Nickelodeon's First Avatar: The Last Airbender Animated Movie Will Bring The Gaang Back Together

Long ago, animated TV lived in harmony. Then, everything changed when Hollywood attacked.

"Avatar: The Last Airbender" managed to barely escape the smear that was the live-action movie (we do not speak of it), and has only risen to be stronger and more culturally significant than ever before. So much so that the splintering of the creative team behind Netflix's upcoming live-action series adaptation of the beloved animated show resulted in the launch of Avatar Studios, Nickelodeon's production studio entirely dedicated to expanding the world of "Avatar: The Last Airbender."

Last month, Avatar Studios announced their plans to produce three theatrically released feature films set in that universe (and hopefully wiping away the shameful memory of that "Last Airbender" movie once and for all). Now, we know what the first film will be about. And folks, the Gaang is getting back together.

At the "Avatar: The Last Airbender" panel held at San Diego Comic-Con 2022 (via Entertainment Weekly), Nickelodeon's Avatar Studios announced that the subject of their first feature-length film will be Avatar Aang and his friends. But, you may ask, didn't we get three whole seasons of that (barring Zuko's time spent as the antagonist-turned-antihero) plus flashbacks to their time as adults in the sequel series "The Legend of Korra"? Well, this time, we'll see the Gaang at a period in their lives that hadn't been yet seen on screen: as young adults.

Aang is back, and he's a young adult

Voice actress Janet Varney, who played Korra in "The Legend of Korra," recorded a message revealing the subject of the film. "There have been a lot of rumors floating around, a lot of speculation, and a lot of excitement — I feel it too," she said, while holding an "Avatar: The Last Airbender" tie-in novel. "But we figured it was time to set the record straight. The first feature-length movie from Avatar Studios will be focusing on Avatar Aang and his friends. And I for one cannot wait."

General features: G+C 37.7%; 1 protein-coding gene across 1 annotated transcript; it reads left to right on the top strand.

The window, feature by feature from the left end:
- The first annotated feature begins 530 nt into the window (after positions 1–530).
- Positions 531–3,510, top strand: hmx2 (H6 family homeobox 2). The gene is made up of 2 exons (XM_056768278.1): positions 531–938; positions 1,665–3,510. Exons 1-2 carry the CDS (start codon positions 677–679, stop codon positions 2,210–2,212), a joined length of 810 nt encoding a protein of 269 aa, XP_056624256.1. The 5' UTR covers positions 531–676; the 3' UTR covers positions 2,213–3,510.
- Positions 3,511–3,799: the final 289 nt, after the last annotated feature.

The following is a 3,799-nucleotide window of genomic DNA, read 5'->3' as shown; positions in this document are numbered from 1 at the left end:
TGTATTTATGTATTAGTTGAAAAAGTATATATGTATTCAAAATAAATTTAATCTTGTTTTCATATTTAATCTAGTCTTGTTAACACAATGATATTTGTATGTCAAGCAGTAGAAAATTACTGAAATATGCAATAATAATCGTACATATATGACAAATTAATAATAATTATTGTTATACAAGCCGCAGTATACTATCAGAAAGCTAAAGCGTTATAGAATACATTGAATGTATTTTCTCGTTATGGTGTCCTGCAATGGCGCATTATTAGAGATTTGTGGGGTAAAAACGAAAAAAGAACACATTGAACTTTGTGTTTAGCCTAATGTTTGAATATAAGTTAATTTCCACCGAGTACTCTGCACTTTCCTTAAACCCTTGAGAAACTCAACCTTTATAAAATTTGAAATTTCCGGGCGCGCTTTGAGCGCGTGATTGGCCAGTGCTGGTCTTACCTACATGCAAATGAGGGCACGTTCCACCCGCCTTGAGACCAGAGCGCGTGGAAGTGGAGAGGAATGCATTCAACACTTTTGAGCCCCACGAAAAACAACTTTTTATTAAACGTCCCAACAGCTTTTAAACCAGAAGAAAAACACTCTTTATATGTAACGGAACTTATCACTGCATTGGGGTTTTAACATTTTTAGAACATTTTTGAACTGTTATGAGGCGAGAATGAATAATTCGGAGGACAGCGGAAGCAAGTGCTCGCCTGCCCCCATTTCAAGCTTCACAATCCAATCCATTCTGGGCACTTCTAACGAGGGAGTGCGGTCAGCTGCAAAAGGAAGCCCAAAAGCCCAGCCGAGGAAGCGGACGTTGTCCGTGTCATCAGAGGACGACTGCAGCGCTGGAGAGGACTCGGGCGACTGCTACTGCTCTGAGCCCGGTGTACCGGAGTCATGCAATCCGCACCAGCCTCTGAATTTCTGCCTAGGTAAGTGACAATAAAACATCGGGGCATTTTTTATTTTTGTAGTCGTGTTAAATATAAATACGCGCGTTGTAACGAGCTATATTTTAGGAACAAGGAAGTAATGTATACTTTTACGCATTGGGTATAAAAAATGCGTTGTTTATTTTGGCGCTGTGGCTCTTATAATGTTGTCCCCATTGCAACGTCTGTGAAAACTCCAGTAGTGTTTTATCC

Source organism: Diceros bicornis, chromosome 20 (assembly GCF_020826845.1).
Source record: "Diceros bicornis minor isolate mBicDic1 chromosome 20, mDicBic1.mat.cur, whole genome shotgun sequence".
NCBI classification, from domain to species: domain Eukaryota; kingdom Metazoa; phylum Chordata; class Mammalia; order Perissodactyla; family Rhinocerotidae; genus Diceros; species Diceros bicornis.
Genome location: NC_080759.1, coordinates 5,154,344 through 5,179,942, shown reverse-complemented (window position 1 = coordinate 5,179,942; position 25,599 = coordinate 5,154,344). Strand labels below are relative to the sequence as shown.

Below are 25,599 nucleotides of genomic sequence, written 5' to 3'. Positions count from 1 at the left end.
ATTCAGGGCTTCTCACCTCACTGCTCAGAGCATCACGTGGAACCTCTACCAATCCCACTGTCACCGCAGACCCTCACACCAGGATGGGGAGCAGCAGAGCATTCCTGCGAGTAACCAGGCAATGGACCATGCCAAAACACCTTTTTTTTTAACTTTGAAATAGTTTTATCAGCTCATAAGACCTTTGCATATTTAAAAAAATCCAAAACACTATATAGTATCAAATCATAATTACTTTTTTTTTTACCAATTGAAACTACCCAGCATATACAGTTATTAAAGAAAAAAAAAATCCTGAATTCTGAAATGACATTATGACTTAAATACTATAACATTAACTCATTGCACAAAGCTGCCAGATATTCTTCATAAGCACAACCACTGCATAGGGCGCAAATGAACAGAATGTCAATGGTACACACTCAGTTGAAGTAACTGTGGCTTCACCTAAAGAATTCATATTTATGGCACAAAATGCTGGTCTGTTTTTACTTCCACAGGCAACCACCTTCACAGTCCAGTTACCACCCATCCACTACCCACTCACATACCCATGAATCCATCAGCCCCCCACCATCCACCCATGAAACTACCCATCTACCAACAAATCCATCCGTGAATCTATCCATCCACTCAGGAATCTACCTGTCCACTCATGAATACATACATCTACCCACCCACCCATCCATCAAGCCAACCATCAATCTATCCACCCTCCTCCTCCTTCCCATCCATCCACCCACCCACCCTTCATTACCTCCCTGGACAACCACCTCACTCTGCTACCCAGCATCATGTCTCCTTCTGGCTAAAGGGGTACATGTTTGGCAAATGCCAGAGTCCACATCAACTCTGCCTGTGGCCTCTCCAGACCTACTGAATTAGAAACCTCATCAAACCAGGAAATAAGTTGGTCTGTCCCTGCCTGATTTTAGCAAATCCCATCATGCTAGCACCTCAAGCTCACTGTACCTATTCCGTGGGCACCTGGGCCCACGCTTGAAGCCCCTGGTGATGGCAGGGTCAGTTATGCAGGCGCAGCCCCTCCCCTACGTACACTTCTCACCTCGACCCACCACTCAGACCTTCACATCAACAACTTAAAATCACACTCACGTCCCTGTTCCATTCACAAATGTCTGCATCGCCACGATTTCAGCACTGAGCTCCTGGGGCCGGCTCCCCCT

Reports from the panel further revealed that this yet-untitled first of three feature films, which are separate stories and not part of a trilogy, will take place after the conclusion of the original series. 

There is a lot of story to be mined from those unseen years of Aang and his allies, much of which was expanded on in tie-in novels and comics. The final episode of "Avatar: The Last Airbender" even hinted as much, with the still-unresolved thread of Zuko's lost mother (those curious should check out Gene Luen Yang's comic book about that quest, "The Search"). It's unclear whether the first Avatar Studios feature film would simply adapt these existing properties to the big screen, or whether it would create an entirely original story. With series creators Bryan Konietzko and Michael DiMartino leaving the Netflix series and building this whole franchise on their own terms, I wouldn't be surprised if it's the latter.

Lauren Montgomery, who worked on both "Avatar" and "Legend of Korra" as a storyboard artist and would go on to serve as co-showrunner for "Voltron: Legendary Defender," will be directing the first film. Konietzko and DiMartino will be executive producing alongside Eric Coleman.